Compute

Shifting gears, let’s take a look at compute performance on GTX 1060.

As we already had the chance to categorize the Pascal architecture’s compute performance in our GTX 1080 review, there shouldn’t be any surprises here. But it will be interesting to see whether the GTX 1060’s higher ratio of memory bandwidth per FLOP materially impacts overall compute performance.

Starting us off for our look at compute is LuxMark3.1, the latest version of the official benchmark of LuxRender. LuxRender’s GPU-accelerated rendering mode is an OpenCL based ray tracer that forms a part of the larger LuxRender suite. Ray tracing has become a stronghold for GPUs in recent years as ray tracing maps well to GPU pipelines, allowing artists to render scenes much more quickly than with CPUs alone.

Compute: LuxMark 3.1 - Hotel

While GTX 1060 could hang with GTX 980 in gaming benchmarks, we don’t start off the same way with compute benchmarks, with the last-generation flagship holding about 17% ahead. Unfortunately for NVIDIA, this is about where GTX 1060 needed to be to best RX 480; instead it ends up trailing the AMD competition. Otherwise the performance gain versus the GTX 960 stands at 65%.

For our second set of compute benchmarks we have CompuBench 1.5, the successor to CLBenchmark. CompuBench offers a wide array of different practical compute workloads, and we’ve decided to focus on face detection, optical flow modeling, and particle simulations.

Compute: CompuBench 1.5 - Face Detection

Compute: CompuBench 1.5 - Optical Flow

Compute: CompuBench 1.5 - Particle Simulation 64K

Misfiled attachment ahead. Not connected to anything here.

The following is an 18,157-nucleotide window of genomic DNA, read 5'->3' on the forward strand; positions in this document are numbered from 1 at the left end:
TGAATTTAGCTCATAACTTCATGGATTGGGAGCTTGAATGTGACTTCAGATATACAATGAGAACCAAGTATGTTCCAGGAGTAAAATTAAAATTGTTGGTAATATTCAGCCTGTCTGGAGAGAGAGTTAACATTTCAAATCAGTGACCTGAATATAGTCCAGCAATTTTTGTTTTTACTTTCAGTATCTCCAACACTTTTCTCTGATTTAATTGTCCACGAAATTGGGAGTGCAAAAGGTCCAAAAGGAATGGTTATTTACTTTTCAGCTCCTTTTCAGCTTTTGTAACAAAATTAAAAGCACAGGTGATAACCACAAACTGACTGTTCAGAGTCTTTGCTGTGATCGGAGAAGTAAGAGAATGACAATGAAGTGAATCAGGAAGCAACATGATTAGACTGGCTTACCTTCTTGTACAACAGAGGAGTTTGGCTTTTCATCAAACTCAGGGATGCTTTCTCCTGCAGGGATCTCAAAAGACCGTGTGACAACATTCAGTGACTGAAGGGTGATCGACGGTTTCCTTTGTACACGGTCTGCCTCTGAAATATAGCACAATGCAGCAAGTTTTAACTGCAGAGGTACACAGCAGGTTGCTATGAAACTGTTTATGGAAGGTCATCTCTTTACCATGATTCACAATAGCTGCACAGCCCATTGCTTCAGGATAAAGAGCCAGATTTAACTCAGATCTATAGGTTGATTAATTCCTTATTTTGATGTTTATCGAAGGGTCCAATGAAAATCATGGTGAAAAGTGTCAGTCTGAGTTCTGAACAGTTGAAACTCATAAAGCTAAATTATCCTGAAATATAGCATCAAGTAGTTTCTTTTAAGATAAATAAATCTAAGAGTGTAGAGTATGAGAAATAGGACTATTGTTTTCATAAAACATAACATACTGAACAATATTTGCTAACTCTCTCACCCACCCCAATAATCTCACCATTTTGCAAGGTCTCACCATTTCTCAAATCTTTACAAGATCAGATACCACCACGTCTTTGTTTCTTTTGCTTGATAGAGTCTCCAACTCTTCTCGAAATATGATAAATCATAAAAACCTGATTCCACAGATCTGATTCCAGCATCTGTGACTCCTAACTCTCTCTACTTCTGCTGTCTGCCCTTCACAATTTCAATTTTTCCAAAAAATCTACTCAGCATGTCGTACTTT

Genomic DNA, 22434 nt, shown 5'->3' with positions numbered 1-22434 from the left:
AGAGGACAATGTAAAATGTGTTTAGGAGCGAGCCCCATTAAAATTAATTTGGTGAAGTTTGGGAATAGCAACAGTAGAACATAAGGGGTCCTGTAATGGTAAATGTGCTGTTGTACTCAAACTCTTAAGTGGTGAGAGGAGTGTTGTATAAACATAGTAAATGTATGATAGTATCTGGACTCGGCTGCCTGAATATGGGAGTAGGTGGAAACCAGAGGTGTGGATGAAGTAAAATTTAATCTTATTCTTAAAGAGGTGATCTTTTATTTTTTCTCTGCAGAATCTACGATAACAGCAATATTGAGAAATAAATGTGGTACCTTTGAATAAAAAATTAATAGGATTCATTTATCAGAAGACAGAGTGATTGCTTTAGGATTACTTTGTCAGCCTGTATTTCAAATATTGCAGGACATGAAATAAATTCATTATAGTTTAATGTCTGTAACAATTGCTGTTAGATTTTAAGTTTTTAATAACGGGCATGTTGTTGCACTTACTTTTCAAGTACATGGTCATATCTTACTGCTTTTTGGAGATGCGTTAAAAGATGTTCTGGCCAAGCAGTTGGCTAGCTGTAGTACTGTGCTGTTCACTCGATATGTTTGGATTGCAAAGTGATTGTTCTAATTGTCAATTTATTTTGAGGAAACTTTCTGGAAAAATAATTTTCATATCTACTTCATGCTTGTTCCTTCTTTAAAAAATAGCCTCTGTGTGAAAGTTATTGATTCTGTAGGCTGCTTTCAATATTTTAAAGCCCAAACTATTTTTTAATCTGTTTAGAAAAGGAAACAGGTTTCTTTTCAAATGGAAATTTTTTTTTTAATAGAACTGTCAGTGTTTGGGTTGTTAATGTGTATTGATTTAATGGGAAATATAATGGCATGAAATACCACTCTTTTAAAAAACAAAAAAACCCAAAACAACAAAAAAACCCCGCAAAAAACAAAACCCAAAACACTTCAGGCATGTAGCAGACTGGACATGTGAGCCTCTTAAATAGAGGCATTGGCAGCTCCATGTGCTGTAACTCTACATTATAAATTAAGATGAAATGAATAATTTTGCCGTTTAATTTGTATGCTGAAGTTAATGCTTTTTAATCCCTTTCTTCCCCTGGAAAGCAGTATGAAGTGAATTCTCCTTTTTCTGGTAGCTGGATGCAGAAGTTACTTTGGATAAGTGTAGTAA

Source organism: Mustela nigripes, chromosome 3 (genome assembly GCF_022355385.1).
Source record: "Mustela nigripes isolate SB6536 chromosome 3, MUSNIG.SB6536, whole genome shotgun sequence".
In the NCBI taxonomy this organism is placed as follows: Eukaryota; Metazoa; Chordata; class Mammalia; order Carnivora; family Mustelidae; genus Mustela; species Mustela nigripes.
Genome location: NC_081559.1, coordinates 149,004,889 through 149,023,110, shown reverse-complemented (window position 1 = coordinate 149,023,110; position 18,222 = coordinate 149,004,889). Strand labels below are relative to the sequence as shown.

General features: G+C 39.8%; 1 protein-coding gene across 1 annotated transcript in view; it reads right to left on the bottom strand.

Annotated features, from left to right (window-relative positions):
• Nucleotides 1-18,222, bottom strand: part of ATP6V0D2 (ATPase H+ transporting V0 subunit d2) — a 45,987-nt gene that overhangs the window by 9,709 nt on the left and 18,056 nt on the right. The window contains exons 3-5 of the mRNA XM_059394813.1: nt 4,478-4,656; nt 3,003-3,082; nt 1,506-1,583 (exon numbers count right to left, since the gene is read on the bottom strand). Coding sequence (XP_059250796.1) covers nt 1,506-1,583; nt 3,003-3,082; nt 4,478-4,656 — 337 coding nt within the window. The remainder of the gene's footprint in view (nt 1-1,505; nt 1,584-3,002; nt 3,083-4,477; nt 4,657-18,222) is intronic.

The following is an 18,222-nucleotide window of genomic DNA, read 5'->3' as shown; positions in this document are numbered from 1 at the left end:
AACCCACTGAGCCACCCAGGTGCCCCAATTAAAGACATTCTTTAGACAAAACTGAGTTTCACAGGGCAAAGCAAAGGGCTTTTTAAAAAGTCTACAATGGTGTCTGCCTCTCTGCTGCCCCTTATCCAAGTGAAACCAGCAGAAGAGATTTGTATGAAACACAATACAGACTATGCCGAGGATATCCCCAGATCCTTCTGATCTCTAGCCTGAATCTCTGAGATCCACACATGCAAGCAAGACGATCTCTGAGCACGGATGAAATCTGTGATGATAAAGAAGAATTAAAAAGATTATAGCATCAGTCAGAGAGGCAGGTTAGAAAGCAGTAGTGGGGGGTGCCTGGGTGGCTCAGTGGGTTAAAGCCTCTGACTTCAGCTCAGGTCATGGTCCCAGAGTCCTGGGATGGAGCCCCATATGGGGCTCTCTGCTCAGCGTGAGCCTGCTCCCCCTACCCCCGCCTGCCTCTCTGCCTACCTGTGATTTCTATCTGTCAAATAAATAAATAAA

Like with GTX 1080, relative performance is all over the place. GTX 1060 wins with face detection, loses at optical flow, and wins again at particle simulation. Even the gains versus GTX 960 are a bit more uneven, though at the end of the day GTX 1060 ends up being significantly faster than its predecessor with all 3 sub-benchmarks.

Moving on, our 3rd compute benchmark is the next generation release of FAHBench, the official Folding @ Home benchmark. Folding @ Home is the popular Stanford-backed research and distributed computing initiative that has work distributed to millions of volunteer computers over the internet, each of which is responsible for a tiny slice of a protein folding simulation. FAHBench can test both single precision and double precision floating point performance, with single precision being the most useful metric for most consumer cards due to their low double precision performance. Each precision has two modes, explicit and implicit, the difference being whether water atoms are included in the simulation, which adds quite a bit of work and overhead. This is another OpenCL test, utilizing the OpenCL path for FAHCore 21.

Compute: Folding @ Home Single Precision

Compute: Folding @ Home Double Precision

Finally, in Folding@Home, we see the usual split between single precision and double precision performance. GTX 1060 is solidly in the lead when using FP32, but NVIDIA’s poor FP64 rate means that if double precision is needed, RX 480 will pull ahead.

Hitman Synthetics
POST A COMMENT

189 Comments

View All Comments

  • thkg - Friday, August 5, 2016 - link

    Well the price landscape is not all accurate.
    The cheapest 1060 you can buy right now cost $299 (the FE model).
    You right now can buy a RX 480 8G from newegg for $239 (http://www.newegg.com/Product/Product.aspx?Item=N8...
    Reply
  • Ryan Smith - Friday, August 5, 2016 - link

    The pricing situation is complex at best, and frustrating at worst. At various times when I wrote this article $249 GTX 1060s and $239 RX 480s went in and out of stock. At the moment it was published, all 480s were out of stock and $249 and $279 1060s were in stock.